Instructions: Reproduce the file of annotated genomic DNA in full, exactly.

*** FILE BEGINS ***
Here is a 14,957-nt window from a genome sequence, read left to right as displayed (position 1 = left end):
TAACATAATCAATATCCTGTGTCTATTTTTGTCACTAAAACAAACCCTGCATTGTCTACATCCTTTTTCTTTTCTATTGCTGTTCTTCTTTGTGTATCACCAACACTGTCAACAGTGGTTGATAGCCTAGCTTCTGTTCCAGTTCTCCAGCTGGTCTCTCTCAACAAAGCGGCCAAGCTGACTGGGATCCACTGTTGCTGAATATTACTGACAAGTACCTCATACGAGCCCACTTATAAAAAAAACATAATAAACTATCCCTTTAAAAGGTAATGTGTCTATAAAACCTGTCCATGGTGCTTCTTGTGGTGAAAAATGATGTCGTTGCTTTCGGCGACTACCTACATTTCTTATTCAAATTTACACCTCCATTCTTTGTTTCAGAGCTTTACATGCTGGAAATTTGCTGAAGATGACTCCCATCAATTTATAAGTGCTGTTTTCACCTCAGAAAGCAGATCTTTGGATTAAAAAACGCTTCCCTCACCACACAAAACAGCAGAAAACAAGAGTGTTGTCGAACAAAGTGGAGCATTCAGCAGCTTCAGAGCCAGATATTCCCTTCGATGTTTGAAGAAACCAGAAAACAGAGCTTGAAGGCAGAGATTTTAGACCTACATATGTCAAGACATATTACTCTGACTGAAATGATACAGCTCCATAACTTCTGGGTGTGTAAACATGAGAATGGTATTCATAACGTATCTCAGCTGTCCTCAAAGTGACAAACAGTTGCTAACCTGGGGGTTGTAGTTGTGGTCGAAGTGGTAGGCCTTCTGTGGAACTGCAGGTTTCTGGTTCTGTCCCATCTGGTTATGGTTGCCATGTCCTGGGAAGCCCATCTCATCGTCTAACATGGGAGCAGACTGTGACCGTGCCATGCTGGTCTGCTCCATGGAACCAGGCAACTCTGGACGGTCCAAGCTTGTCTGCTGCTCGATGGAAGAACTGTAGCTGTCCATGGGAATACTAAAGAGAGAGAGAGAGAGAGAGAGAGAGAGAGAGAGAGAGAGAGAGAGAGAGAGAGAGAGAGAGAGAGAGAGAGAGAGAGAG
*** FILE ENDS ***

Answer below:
Here is a 14,957-nt window from a genome sequence, read left to right as displayed (position 1 = left end):
TAACATAATCAATATCCTGTGTCTATTTTTGTCACTAAAACAAACCCTGCATTGTCTACATCCTTTTTCTTTTCTATTGCTGTTCTTCTTTGTGTATCACCAACACTGTCAACAGTGGTTGATAGCCTAGCTTCTGTTCCAGTTCTCCAGCTGGTCTCTCTCAACAAAGCGGCCAAGCTGACTGGGATCCACTGTTGCTGAATATTACTGACAAGTACCTCATACGAGCCCACTTATAAAAAAAACATAATAAACTATCCCTTTAAAAGGTAATGTGTCTATAAAACCTGTCCATGGTGCTTCTTGTGGTGAAAAATGATGTCGTTGCTTTCGGCGACTACCTACATTTCTTATTCAAATTTACACCTCCATTCTTTGTTTCAGAGCTTTACATGCTGGAAATTTGCTGAAGATGACTCCCATCAATTTATAAGTGCTGTTTTCACCTCAGAAAGCAGATCTTTGGATTAAAAAACGCTTCCCTCACCACACAAAACAGCAGAAAACAAGAGTGTTGTCGAACAAAGTGGAGCATTCAGCAGCTTCAGAGCCAGATATTCCCTTCGATGTTTGAAGAAACCAGAAAACAGAGCTTGAAGGCAGAGATTTTAGACCTACATATGTCAAGACATATTACTCTGACTGAAATGATACAGCTCCATAACTTCTGGGTGTGTAAACATGAGAATGGTATTCATAACGTATCTCAGCTGTCCTCAAAGTGACAAACAGTTGCTAACCTGGGGGTTGTAGTTGTGGTCGAAGTGGTAGGCCTTCTGTGGAACTGCAGGTTTCTGGTTCTGTCCCATCTGGTTATGGTTGCCATGTCCTGGGAAGCCCATCTCATCGTCTAACATGGGAGCAGACTGTGACCGTGCCATGCTGGTCTGCTCCATGGAACCAGGCAACTCTGGACGGTCCAAGCTTGTCTGCTGCTCGATGGAAGAACTGTAGCTGTCCATGGGAATACTAAAGAGAGAGAGAGAGAGAGAGAGAGAGAGAGAGAGAGAGAGAGAGAGAGAGAGAGAGAGAGAGAGAGAGAGAGAGAGAGAG